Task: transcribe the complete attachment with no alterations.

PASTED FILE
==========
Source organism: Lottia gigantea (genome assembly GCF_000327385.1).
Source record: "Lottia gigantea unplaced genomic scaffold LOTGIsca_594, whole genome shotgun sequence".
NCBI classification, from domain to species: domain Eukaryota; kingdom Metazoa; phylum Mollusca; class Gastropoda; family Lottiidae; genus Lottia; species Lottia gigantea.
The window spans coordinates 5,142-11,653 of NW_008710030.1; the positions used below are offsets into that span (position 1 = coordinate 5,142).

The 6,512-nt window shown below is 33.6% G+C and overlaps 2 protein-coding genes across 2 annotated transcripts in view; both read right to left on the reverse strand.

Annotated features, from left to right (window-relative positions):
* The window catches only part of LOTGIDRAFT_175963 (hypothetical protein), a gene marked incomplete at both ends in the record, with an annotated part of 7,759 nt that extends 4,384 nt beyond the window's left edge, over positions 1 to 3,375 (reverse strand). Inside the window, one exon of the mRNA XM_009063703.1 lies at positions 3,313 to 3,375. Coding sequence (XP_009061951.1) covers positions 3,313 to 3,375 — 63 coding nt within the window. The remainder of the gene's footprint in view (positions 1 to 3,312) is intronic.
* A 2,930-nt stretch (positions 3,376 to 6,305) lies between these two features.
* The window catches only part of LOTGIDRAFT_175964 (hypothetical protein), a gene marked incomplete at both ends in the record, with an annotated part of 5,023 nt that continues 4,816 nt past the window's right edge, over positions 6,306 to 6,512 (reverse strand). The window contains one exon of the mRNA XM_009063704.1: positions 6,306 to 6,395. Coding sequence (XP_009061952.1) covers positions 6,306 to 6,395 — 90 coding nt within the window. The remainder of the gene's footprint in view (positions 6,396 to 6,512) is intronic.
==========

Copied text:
Source organism: Lottia gigantea (genome assembly GCF_000327385.1).
Source record: "Lottia gigantea unplaced genomic scaffold LOTGIsca_594, whole genome shotgun sequence".
NCBI classification, from domain to species: domain Eukaryota; kingdom Metazoa; phylum Mollusca; class Gastropoda; family Lottiidae; genus Lottia; species Lottia gigantea.
The window spans coordinates 5,142-11,653 of NW_008710030.1; the positions used below are offsets into that span (position 1 = coordinate 5,142).

The 6,512-nt window shown below is 33.6% G+C and overlaps 2 protein-coding genes across 2 annotated transcripts in view; both read right to left on the reverse strand.

Annotated features, from left to right (window-relative positions):
* The window catches only part of LOTGIDRAFT_175963 (hypothetical protein), a gene marked incomplete at both ends in the record, with an annotated part of 7,759 nt that extends 4,384 nt beyond the window's left edge, over positions 1 to 3,375 (reverse strand). Inside the window, one exon of the mRNA XM_009063703.1 lies at positions 3,313 to 3,375. Coding sequence (XP_009061951.1) covers positions 3,313 to 3,375 — 63 coding nt within the window. The remainder of the gene's footprint in view (positions 1 to 3,312) is intronic.
* A 2,930-nt stretch (positions 3,376 to 6,305) lies between these two features.
* The window catches only part of LOTGIDRAFT_175964 (hypothetical protein), a gene marked incomplete at both ends in the record, with an annotated part of 5,023 nt that continues 4,816 nt past the window's right edge, over positions 6,306 to 6,512 (reverse strand). The window contains one exon of the mRNA XM_009063704.1: positions 6,306 to 6,395. Coding sequence (XP_009061952.1) covers positions 6,306 to 6,395 — 90 coding nt within the window. The remainder of the gene's footprint in view (positions 6,396 to 6,512) is intronic.